for both items to be	composed into a	single class at	some point.

	   The use of override in roles	can be tricky, but if used carefully
	   they	can be a very powerful tool.

       Method Modifiers	(before, around, after)
	   Method modifiers are	the only place where the ordering of role
	   composition matters.	This is	due to the nature of method modifiers
	   themselves.

	   Since a method can have multiple method modifiers, these are	just
	   collected in	order to be later applied to the class in that same
	   order.

	   In general, great care should be taken in using method modifiers in
	   roles. The order sensitivity	can possibly lead to subtle and
	   difficult to	find bugs if they are overused.	As with	all good
	   things in life, moderation is the key.

       Composition Edge	Cases

       This is a just a	set of complex edge cases which	can easily get
       confused. This attempts to clarify those	cases and provide an
       explanation of what is going on in them.

       Role Method Overriding
	   Many	people want to "override" methods in roles they	are consuming.
	   This	works fine for classes,	since the local	class method is
	   favored over	the role method. However in roles it is	trickier, this
	   is because conflicts	result in neither method being chosen and the
	   method being	"required" instead.

	   Here	is an example of this (incorrect) type of overriding.

	       package Role::Foo;
	       use Moose::Role;

	       sub foo { ... }

	       package Role::FooBar;
	       use Moose::Role;

	       with 'Role::Foo';

	       sub foo { ... }
	       sub bar { ... }

	   Here	the "foo" methods conflict and the Role::FooBar	now requires a
	   class or role consuming it to implement "foo". This is very often
	   not what the	user wants.

	   Now here is an example of the (correct) type	of overriding, only it
	   is not overriding at	all, as	is explained in	the text below.

	       package Role::Foo;
	       use Moose::Role;

	       sub foo { ... }

	       package Role::Bar;
	       use Moose::Role;

	       sub foo { ... }
	       sub bar { ... }

	       package Role::FooBar;
	       use Moose::Role;

	       with 'Role::Foo', 'Role::Bar';

	       sub foo { ... }

	   This	works because the combination of Role::Foo and Role::Bar
	   produce a conflict with the "foo" method. This conflict results in
	   the composite role (that was	created	by the combination of
	   Role::Foo and Role::Bar using the with keyword) having a method
	   requirement of "foo". The Role::FooBar then fulfills	this
	   requirement.

	   It is important to note that	Role::FooBar is	simply fulfilling the
	   required "foo" method, and **NOT** overriding "foo".	This is	an
	   important distinction to make.

	   Now here is another example of a (correct) type of overriding, this
	   time	using the excludes option.

	       package Role::Foo;
	       use Moose::Role;

	       sub foo { ... }

	       package Role::FooBar;
	       use Moose::Role;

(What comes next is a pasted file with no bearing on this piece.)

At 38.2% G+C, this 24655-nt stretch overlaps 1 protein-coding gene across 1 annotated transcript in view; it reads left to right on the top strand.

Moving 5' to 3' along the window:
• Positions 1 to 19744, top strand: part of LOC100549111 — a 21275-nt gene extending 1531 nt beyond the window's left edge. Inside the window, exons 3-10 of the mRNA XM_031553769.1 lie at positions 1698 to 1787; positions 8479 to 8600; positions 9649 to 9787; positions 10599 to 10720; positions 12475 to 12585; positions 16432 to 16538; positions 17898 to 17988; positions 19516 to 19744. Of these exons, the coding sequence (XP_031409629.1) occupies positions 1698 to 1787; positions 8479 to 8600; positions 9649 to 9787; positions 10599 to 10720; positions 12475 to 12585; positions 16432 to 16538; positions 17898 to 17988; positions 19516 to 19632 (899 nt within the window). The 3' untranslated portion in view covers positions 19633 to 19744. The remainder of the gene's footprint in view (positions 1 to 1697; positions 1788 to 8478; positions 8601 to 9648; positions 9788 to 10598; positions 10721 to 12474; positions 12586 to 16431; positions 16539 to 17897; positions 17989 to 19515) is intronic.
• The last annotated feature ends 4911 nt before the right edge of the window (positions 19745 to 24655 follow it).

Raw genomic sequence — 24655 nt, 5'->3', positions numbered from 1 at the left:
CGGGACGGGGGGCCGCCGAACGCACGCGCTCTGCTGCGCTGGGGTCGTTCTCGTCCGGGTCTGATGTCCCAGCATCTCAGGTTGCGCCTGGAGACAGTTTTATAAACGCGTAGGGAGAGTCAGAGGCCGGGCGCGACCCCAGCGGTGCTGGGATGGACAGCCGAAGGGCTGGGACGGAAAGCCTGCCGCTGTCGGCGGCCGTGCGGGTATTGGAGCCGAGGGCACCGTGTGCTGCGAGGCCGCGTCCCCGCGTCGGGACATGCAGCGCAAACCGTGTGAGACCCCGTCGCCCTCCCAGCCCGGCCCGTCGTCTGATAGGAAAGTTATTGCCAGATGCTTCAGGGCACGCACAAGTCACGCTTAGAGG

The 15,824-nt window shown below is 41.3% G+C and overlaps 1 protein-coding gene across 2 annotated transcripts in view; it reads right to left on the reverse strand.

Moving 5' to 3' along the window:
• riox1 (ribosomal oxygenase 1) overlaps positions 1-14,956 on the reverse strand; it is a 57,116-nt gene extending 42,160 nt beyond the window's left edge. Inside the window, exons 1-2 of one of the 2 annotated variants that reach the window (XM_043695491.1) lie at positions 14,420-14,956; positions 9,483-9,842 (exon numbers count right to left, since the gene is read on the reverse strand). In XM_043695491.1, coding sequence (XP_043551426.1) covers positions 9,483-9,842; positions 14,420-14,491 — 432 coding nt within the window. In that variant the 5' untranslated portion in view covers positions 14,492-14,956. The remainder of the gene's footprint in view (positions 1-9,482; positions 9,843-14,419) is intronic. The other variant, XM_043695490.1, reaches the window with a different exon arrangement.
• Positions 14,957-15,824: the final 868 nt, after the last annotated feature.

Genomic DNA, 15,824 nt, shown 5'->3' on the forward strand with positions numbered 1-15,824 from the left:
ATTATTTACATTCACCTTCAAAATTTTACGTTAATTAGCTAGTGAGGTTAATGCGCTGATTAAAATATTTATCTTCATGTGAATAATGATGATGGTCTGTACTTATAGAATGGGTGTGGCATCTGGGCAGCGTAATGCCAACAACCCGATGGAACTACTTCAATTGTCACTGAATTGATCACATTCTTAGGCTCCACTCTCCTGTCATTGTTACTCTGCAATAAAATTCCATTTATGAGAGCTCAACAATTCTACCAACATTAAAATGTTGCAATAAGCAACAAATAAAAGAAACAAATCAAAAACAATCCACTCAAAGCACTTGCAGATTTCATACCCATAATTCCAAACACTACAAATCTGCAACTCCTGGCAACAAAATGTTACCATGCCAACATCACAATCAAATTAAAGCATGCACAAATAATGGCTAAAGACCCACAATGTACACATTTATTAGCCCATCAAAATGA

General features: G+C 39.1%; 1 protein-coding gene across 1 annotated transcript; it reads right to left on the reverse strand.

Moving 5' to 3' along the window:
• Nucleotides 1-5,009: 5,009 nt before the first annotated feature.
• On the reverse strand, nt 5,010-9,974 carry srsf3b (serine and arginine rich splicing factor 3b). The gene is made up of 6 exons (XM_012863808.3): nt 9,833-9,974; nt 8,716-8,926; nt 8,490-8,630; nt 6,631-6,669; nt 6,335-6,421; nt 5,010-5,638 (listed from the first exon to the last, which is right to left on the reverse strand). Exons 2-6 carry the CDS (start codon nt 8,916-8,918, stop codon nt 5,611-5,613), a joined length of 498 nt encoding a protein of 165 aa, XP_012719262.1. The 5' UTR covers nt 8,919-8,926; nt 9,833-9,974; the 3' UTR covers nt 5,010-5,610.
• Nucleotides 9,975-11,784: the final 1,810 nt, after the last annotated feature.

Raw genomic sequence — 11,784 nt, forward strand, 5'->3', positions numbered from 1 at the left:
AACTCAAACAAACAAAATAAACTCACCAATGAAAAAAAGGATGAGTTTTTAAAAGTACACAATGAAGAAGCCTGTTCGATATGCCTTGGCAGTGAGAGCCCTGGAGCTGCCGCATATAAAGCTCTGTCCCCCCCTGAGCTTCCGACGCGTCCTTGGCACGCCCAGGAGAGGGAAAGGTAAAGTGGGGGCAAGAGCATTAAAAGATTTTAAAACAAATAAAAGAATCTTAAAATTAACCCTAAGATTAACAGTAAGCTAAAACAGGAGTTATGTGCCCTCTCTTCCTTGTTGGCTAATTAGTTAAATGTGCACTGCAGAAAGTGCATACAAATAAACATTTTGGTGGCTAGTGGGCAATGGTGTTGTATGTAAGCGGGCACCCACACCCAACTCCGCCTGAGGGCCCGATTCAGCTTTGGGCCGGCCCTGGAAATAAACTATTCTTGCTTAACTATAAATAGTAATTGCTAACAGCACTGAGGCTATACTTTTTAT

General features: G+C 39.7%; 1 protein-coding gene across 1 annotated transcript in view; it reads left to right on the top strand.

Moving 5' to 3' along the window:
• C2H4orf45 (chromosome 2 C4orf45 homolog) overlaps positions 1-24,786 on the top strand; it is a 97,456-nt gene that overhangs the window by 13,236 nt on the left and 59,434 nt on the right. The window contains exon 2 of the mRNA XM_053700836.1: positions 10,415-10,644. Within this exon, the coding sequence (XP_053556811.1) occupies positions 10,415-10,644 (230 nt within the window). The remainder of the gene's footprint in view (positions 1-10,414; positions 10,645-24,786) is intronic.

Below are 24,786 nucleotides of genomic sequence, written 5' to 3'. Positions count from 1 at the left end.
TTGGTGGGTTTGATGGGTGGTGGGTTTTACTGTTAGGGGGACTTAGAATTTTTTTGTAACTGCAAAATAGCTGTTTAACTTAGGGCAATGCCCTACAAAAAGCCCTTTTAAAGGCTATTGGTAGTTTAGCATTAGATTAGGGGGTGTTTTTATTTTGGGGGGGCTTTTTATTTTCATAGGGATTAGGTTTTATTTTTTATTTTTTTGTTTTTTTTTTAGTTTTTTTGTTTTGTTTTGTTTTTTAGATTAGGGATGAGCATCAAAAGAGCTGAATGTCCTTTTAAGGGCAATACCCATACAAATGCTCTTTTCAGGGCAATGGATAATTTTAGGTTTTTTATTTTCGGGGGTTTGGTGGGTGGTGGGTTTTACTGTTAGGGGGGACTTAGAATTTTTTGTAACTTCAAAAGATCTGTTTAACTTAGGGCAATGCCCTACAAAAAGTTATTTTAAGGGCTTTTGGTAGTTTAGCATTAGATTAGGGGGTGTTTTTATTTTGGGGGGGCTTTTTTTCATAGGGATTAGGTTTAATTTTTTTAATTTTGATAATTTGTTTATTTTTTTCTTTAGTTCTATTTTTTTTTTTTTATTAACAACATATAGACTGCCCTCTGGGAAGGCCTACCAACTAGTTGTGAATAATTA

with 'Role::Foo'	=> { -excludes => 'foo'	};

	       sub foo { ... }
	       sub bar { ... }

	   By specifically excluding the "foo" method during composition, we
	   allow Role::FooBar to define	its own	version	of "foo".

SEE ALSO
       Traits
	   Roles are based on Traits, which originated in the Smalltalk
	   community.

	   <http://www.iam.unibe.ch/~scg/Research/Traits/>
	       This is the main	site for the original Traits papers.

	   Class::Trait
	       I created this implementation of	traits several years ago,
	       after reading the papers	linked above. (This module is now
	       maintained by Ovid and I	am no longer involved with it).

       Roles
	   Since they are relatively new, and the Moose	implementation is
	   probably the	most mature out	there, roles don't have	much to	link
	   to. However,	here is	some bits worth	looking	at (mostly related to
	   Perl	6)

	   <http://www.oreillynet.com/onlamp/blog/2006/08/roles_composable_units_of_obje.html>
	       This is chromatic's take	on roles, which	is worth reading since
	       he was/is one of	the big	proponents of them.

	   <http://svn.perl.org/perl6/doc/trunk/design/syn/S12.pod>
	       This is Synopsis	12, which is all about the Perl	6 Object
	       System.	Which, of course, includes roles.

AUTHORS
       o   Stevan Little <stevan@cpan.org>

       o   Dave	Rolsky <autarch@urth.org>

       o   Jesse Luehrs	<doy@cpan.org>

       o   Shawn M Moore <sartak@cpan.org>

       o   xxxx	x<section>xx'xx	(Yuval Kogman) <nothingmuch@woobling.org>

       o   Karen Etheridge <ether@cpan.org>

       o   Florian Ragwitz <rafl@debian.org>

       o   Hans	Dieter Pearcey <hdp@cpan.org>

       o   Chris Prather <chris@prather.org>

       o   Matt	S Trout	<mstrout@cpan.org>

COPYRIGHT AND LICENSE
       This software is	copyright (c) 2006 by Infinity Interactive, Inc.

       This is free software; you can redistribute it and/or modify it under
       the same	terms as the Perl 5 programming	language system	itself.

perl v5.32.1			  2021-11-07		  Moose::Spec::Role(3)